He recently completed five years of hands-on conservation work on the carved facade and sacristy window at San Antonio’s Mission San Jose, has led conservation efforts of Roman and early medieval sculptures at the Isabella Stewart Gardner Museum in Boston, performed a structural assessment of the Robert Gould Shaw Monument on Boston Common and supervised work on historic masonry buildings at Boston College, Harvard University, Princeton University and Cooper Union.
At 3:15 p.m., CHC director Robert Warden will present “West Facade Erosion Study,” part of a CHC effort he is leading to create highly-detailed 2- and 3-D models of the Alamo. The models are part of a database that is helping keep track of the building’s preservation work and maintenance issues.
In addition to aiding Warden’s erosion study, the CHC-created models will also be useful in determining environmental effects on the structure.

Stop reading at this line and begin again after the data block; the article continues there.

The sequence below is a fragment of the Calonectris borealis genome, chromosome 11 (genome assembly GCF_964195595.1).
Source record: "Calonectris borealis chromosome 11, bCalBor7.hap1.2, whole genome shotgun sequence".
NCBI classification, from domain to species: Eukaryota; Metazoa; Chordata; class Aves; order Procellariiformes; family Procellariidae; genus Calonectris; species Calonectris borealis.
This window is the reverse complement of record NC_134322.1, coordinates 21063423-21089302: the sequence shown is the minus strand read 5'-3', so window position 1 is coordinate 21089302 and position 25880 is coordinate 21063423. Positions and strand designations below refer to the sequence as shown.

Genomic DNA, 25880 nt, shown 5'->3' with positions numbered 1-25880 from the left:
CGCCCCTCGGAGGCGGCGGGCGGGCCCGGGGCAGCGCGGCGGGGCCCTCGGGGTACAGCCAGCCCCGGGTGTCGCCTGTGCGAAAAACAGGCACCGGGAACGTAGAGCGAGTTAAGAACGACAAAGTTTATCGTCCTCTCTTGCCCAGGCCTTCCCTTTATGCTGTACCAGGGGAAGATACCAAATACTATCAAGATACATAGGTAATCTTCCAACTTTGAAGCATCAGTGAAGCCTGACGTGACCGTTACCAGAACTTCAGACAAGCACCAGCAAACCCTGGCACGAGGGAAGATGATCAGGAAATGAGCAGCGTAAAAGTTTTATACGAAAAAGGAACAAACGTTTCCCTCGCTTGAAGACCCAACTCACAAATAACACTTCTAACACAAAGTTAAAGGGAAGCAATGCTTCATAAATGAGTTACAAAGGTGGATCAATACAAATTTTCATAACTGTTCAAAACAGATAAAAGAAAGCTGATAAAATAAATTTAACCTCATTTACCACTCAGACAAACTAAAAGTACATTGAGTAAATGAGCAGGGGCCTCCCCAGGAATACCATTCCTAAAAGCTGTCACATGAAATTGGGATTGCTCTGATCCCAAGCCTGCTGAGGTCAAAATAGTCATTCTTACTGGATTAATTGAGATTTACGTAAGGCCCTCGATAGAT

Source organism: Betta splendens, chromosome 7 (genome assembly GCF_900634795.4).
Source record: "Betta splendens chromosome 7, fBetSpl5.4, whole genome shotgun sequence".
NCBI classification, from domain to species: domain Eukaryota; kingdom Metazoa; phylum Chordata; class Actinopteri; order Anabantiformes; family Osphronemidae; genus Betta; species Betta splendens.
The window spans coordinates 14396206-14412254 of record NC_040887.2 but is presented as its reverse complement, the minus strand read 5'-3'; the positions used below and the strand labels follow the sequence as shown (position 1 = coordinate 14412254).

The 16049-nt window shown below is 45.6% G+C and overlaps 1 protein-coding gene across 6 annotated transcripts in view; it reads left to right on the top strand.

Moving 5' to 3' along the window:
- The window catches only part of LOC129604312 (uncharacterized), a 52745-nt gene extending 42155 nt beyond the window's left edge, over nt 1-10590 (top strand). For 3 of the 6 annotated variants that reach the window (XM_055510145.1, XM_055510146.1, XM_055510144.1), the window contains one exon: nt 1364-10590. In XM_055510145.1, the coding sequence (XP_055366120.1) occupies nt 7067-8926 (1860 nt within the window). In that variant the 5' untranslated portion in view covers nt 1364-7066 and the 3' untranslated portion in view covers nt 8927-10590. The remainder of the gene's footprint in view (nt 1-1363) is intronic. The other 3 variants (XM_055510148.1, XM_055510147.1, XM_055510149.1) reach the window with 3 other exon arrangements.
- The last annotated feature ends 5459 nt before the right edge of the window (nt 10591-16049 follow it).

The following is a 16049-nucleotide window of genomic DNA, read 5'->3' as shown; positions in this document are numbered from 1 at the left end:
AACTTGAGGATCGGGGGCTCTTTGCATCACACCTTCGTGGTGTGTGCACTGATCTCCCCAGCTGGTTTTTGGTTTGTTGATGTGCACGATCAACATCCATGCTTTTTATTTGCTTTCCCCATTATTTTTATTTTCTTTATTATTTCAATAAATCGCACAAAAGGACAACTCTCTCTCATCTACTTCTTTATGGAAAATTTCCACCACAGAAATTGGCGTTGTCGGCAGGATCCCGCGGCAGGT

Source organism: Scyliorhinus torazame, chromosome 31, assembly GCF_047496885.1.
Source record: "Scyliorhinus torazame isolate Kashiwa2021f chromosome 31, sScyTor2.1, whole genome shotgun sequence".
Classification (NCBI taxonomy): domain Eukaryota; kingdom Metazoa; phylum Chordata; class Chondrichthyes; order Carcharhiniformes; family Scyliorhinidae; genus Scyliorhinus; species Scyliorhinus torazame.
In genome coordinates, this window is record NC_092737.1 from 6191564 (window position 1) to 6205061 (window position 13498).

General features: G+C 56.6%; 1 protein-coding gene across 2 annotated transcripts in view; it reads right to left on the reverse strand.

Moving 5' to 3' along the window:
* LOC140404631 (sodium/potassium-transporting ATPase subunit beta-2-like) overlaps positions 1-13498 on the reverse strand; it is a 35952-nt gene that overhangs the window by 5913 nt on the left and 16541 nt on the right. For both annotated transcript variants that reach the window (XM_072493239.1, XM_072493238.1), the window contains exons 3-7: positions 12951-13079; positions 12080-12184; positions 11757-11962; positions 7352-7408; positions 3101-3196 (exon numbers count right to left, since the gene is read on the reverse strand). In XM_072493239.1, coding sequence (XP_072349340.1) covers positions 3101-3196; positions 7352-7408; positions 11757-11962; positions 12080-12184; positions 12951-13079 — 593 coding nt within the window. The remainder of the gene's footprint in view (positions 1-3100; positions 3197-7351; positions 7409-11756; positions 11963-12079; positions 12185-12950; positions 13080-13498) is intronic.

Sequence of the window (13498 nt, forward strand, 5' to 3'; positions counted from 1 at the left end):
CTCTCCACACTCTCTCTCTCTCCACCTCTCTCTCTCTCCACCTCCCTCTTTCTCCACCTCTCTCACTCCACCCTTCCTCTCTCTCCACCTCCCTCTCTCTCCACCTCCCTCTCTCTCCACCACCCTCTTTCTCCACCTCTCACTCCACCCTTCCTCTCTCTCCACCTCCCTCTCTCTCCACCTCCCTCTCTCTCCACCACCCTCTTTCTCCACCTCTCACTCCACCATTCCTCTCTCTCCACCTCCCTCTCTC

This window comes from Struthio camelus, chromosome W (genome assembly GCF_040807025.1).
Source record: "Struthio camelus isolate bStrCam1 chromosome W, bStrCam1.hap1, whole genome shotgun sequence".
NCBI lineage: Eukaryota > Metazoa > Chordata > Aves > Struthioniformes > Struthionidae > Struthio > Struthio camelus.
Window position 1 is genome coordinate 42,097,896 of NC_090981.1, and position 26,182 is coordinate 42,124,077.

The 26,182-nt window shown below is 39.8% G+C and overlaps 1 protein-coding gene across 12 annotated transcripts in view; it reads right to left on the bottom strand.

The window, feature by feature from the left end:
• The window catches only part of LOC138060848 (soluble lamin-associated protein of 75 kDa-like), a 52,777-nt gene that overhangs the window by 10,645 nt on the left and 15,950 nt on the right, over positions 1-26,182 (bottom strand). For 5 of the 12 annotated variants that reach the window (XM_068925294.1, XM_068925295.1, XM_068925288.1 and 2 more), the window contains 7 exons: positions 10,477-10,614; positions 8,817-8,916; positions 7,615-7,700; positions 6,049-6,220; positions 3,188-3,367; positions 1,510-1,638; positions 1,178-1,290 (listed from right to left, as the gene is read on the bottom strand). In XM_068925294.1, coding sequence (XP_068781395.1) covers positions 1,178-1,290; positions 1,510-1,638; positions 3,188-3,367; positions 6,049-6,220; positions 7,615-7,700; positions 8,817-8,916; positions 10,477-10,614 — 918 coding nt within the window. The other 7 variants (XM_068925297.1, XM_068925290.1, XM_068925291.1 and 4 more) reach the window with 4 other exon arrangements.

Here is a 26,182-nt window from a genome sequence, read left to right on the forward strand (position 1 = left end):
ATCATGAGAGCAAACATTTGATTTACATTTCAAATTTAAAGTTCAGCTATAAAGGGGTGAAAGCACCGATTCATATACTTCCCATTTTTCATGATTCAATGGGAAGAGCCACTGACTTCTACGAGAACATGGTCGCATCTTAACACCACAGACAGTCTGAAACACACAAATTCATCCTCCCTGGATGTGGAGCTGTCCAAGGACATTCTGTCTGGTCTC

Warden is also leading CHC documentation efforts at an ancient Maya site in Belize and the former federal prison on Alactraz Island in San Francisco Bay. He also led a CHC team whose research findings helped helped save an imperiled cliffside monument at Pointe du Hoc, France, that honors the D-Day heroics of U.S. Army Rangers led by future Texas A&M president Earl Rudder.
The day’s final presentation, “Alamo Database,” will be presented at 3:55 p.m. by Unmil Karadkar, assistant professor at the University of Texas’ School of Information.
Karadkar is exploring ways to integrate the Alamo’s 3-D models, high-resolution photographs, and conservation records to present a comprehensive digital, data-backed 3-D presentation of the site.